Commercial insurers spent at least $192M on low-value imaging in one year alone

U.S. commercial health insurers spent more than $192 million on “low-value” imaging in 2015 alone, according to a new analysis.

The finding was part of a larger exploration of healthcare waste, published by consulting firm Altarum. All told, the Ann Arbor, Michigan, agency estimated that payers spent about $5.5 billion on 20 different healthcare services “of little or no value to their members.” Those included $2 million for dual-energy x-ray absorptiometry tests repeated within two years, $8 million for coronary artery calcium scoring using CT, $12 million for scans to diagnose rhinosinusitis and $170 million for imaging of lower-back pain.  

“This work, while not a comprehensive assessment of all low-value care services, supports prior research that suggests the cost and prevalence of low-value services is a major problem,” the analysis noted.

Lead author Beth Beaudin-Seiler, PhD, an analyst at Altarum, and colleagues pinpointed 20 specific low-value services based on recommendations primarily derived from the Choosing Wisely campaign. They then identified such wasteful care using algorithms developed by Anthem, along with further data from the VBID Health’s low-value care task force (Value Based Insurance Design was also a partner in the research).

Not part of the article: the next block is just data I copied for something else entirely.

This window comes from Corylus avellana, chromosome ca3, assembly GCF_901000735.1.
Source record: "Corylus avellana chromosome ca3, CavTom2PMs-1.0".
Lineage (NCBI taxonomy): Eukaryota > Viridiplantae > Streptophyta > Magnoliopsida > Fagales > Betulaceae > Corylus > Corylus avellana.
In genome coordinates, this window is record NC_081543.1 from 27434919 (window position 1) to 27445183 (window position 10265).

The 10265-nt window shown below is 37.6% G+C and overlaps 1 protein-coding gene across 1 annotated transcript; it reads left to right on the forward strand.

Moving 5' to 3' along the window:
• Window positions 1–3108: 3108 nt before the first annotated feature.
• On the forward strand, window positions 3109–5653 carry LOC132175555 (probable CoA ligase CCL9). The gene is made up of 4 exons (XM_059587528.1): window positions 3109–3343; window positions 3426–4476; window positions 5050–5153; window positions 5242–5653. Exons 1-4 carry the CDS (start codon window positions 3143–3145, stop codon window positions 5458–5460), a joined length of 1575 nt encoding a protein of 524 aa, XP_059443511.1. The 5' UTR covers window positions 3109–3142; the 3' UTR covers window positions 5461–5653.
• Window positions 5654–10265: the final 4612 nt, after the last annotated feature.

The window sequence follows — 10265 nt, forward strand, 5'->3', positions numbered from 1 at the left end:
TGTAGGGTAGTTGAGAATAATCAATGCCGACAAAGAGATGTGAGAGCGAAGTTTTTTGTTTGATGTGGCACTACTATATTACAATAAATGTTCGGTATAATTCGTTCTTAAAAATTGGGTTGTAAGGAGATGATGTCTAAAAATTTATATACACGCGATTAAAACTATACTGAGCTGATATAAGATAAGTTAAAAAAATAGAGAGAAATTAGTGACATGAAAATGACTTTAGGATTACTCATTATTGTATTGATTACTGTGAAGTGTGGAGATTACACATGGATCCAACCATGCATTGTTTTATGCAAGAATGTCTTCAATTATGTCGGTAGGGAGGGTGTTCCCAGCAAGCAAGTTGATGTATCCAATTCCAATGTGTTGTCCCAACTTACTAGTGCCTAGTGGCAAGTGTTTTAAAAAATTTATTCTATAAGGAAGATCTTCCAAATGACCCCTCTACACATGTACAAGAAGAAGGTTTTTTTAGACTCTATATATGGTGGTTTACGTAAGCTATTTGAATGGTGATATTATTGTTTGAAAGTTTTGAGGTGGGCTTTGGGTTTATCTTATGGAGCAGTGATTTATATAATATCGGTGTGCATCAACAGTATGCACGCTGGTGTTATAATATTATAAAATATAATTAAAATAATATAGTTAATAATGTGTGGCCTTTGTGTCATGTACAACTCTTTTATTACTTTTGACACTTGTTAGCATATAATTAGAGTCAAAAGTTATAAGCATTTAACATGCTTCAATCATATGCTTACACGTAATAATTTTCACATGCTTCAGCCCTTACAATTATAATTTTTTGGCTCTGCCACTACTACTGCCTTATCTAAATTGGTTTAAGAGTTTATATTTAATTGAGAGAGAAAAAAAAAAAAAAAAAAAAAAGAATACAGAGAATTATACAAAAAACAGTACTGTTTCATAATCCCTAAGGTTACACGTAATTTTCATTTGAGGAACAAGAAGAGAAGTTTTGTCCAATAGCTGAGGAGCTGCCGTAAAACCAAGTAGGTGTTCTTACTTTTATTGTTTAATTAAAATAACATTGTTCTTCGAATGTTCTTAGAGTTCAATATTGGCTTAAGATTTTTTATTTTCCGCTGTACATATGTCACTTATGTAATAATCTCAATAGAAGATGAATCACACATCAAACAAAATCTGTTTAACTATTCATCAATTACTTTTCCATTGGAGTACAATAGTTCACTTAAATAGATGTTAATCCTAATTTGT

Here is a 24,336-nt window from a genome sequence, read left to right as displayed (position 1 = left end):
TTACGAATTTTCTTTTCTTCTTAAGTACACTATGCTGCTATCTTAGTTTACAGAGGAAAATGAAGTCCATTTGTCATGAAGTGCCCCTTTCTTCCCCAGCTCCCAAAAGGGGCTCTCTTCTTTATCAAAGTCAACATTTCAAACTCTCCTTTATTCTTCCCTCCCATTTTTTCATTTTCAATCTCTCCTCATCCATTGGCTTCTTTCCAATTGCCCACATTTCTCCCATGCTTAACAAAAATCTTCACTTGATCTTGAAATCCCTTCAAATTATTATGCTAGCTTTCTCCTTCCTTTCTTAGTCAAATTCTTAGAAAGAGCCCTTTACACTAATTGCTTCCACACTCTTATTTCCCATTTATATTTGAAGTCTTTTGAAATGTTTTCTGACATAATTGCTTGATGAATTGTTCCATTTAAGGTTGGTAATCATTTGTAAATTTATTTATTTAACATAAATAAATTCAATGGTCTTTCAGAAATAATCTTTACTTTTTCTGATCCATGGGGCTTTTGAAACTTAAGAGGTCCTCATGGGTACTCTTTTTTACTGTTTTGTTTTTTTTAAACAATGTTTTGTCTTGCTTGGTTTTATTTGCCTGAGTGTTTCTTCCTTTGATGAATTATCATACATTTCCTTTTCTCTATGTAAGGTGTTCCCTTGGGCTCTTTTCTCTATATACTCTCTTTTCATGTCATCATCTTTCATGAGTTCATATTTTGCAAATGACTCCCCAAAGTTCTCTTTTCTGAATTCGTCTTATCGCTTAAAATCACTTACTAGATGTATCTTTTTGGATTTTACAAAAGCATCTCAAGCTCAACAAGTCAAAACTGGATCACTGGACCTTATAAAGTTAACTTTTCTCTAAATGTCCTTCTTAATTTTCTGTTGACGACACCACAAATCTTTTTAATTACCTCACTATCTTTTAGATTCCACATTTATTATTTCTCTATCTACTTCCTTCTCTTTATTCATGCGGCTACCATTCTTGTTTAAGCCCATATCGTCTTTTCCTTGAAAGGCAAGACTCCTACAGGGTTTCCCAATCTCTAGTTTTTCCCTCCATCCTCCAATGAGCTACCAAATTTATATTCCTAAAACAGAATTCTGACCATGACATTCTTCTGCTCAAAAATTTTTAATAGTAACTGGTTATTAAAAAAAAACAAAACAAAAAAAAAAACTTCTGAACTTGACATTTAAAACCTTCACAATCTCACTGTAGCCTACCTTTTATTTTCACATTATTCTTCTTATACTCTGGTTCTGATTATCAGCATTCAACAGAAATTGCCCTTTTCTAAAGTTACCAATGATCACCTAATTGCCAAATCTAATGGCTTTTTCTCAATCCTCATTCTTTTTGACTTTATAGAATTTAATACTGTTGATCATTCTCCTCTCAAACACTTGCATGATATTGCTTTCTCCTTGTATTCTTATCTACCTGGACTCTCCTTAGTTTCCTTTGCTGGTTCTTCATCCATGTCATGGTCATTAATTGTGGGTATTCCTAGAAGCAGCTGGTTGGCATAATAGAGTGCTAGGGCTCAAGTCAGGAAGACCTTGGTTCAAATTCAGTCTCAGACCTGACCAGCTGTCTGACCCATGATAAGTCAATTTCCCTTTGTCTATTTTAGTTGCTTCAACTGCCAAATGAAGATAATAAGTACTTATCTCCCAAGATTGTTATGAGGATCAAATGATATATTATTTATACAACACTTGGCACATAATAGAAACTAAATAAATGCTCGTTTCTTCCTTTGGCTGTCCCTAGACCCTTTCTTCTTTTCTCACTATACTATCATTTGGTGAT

All told, the analysis included data from a single commercial payer covering 10 million lives, and spanning all 50 states and the District of Columbia. The results were then extrapolated across the entire commercially insured population to reach the final figures. Beaudin-Seiler and colleagues noted that waste estimates could have grown even larger, had researchers included any follow-up care, or data from public payers.

Across the study population, nearly 18% of members received at least one low-value service during the study period. Unwarranted routine annual pap smears led the way, reaching about 7% of members. Imaging of lower back pain, meanwhile, logged in at only about 0.8%, while repeat DXA scans, coronary artery calcium scoring (both 0.01%) and sinus CT (0.08%) all landed even lower. Altarum also included MR imaging of the peripheral joints to routinely monitor inflammatory arthritis on its list for this study. However, this practice—discouraged by the American College of Rheumatology—accounted for less than $1 million in spend across the U.S.

At the local level, the states with the lowest levels of low-value care included Alaska, North Dakota, Utah, Idaho and Oregon, with about 10% of members receiving at least one such service. Florida, New Jersey, North Carolina, New York and Alabama were the biggest offenders, logging in at 22%.

Beaudin-Seiler and colleagues did not analyze the drivers of this wasteful care. However, they believe addressing these practices will require a multifaceted response.

“It is clear that curbing the use of low-value care does not lie at the feet of any one driver,” the team concluded. “Changing provider behavior, systems, and patient behavior are all required and aligning various incentives among these players will be a meaningful way to address low-value care.”

Imaging of lower back pain, in particular, has been a persistent problem for radiology. One November study found that that emergency physicians were ordering thousands of such scans, despite evidence that they’re frequently unnecessary.

Editor's Note: This article has been updated to also include coronary artery calcium scoring using CT.